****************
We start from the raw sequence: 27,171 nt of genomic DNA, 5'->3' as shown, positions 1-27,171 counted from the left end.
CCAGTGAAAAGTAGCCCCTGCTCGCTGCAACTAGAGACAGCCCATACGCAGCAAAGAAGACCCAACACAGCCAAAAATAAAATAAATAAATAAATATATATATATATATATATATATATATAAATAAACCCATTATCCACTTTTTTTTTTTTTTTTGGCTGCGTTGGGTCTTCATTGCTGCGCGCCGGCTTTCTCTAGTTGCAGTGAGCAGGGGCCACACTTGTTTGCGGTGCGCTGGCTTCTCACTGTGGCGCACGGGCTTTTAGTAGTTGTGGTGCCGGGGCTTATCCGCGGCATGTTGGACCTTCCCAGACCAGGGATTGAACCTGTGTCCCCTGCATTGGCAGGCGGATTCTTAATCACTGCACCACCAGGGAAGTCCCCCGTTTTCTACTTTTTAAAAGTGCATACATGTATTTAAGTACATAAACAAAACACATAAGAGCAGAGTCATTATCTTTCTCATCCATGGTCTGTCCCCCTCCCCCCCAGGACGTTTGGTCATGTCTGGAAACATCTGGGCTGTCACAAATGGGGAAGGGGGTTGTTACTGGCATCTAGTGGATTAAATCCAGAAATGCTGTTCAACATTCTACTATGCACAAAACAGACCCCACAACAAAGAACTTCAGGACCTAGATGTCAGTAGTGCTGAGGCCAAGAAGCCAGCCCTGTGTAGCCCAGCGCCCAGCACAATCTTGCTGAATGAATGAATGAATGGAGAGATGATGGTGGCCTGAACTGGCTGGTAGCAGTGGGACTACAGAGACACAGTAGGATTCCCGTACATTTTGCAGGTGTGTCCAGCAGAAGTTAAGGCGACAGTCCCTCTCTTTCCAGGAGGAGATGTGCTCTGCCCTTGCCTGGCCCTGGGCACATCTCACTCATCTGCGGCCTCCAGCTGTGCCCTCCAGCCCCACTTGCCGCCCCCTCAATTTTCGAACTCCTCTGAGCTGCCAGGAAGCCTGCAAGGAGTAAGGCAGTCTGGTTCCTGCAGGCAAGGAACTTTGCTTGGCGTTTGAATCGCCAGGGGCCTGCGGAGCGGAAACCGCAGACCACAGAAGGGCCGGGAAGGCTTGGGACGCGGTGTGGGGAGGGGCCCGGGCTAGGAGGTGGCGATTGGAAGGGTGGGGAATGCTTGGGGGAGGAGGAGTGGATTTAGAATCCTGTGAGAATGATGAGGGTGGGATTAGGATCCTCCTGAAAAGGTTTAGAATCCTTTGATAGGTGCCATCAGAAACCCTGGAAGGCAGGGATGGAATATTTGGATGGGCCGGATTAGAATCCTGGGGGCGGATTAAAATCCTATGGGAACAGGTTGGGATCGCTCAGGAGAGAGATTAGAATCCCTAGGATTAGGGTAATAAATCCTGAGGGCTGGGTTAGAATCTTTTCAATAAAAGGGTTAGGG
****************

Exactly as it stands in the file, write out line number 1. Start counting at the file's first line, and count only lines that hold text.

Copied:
We start from the raw sequence: 27,171 nt of genomic DNA, 5'->3' as shown, positions 1-27,171 counted from the left end.